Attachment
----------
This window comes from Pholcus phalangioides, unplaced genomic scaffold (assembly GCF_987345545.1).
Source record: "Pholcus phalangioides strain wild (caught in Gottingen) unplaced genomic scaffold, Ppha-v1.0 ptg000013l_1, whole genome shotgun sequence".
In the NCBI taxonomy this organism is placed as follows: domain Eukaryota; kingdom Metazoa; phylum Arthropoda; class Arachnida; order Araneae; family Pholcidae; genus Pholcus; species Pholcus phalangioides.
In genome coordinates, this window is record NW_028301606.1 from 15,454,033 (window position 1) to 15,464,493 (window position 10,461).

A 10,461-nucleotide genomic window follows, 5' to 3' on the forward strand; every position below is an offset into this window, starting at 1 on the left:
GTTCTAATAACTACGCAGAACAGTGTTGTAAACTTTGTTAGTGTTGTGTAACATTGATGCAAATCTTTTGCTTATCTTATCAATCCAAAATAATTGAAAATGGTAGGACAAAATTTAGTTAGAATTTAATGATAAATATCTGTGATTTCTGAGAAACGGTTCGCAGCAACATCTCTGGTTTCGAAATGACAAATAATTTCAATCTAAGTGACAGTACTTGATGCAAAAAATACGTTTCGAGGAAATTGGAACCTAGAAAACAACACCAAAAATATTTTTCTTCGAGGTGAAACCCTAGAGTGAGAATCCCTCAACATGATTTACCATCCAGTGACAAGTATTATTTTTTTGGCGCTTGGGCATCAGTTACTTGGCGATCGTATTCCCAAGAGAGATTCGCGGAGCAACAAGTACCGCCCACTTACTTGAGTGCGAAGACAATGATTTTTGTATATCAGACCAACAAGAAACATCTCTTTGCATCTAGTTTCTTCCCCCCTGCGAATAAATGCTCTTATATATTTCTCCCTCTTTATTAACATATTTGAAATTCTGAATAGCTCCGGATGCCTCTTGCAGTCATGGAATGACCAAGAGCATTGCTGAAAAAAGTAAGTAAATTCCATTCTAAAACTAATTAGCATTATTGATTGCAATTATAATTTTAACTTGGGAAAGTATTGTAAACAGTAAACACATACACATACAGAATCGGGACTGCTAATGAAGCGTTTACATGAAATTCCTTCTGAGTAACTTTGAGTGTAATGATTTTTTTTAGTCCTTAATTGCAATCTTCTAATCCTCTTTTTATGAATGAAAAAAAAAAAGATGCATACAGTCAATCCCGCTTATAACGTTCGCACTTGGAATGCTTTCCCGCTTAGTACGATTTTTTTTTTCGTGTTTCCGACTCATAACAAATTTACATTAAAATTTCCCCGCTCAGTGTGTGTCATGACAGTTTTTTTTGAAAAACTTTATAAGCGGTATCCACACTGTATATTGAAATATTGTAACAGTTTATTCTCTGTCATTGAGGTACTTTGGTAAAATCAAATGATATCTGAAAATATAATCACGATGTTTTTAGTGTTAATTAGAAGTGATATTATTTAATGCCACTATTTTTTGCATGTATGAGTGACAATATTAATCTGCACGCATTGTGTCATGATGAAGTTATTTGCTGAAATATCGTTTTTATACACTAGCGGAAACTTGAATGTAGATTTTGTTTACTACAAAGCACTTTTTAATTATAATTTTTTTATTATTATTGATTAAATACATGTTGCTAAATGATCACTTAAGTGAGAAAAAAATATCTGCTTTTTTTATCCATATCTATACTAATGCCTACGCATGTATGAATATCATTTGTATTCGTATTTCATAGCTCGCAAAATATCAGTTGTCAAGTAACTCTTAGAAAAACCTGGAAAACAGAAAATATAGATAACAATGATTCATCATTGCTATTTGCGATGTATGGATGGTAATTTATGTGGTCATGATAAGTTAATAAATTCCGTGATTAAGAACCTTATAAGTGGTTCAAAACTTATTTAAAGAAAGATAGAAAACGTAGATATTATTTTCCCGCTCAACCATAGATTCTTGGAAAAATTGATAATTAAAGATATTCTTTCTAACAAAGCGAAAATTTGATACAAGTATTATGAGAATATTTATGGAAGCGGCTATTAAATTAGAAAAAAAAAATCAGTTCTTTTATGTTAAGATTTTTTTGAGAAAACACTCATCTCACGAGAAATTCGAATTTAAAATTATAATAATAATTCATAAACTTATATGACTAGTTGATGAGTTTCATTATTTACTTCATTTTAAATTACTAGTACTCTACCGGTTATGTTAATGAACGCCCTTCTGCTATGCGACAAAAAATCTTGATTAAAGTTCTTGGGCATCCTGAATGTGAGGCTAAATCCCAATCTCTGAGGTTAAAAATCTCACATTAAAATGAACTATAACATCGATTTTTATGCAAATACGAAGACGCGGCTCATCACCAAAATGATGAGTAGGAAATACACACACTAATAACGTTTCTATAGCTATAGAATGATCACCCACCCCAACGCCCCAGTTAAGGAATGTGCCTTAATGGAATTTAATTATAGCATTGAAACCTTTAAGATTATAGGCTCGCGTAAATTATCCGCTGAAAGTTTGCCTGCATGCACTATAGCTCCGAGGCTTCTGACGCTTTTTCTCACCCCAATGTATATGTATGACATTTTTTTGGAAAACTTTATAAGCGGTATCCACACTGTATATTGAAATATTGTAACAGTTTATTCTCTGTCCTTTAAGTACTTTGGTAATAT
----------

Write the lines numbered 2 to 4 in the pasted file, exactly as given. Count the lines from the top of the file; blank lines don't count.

Source record: "Pholcus phalangioides strain wild (caught in Gottingen) unplaced genomic scaffold, Ppha-v1.0 ptg000013l_1, whole genome shotgun sequence".
In the NCBI taxonomy this organism is placed as follows: domain Eukaryota; kingdom Metazoa; phylum Arthropoda; class Arachnida; order Araneae; family Pholcidae; genus Pholcus; species Pholcus phalangioides.
In genome coordinates, this window is record NW_028301606.1 from 15,454,033 (window position 1) to 15,464,493 (window position 10,461).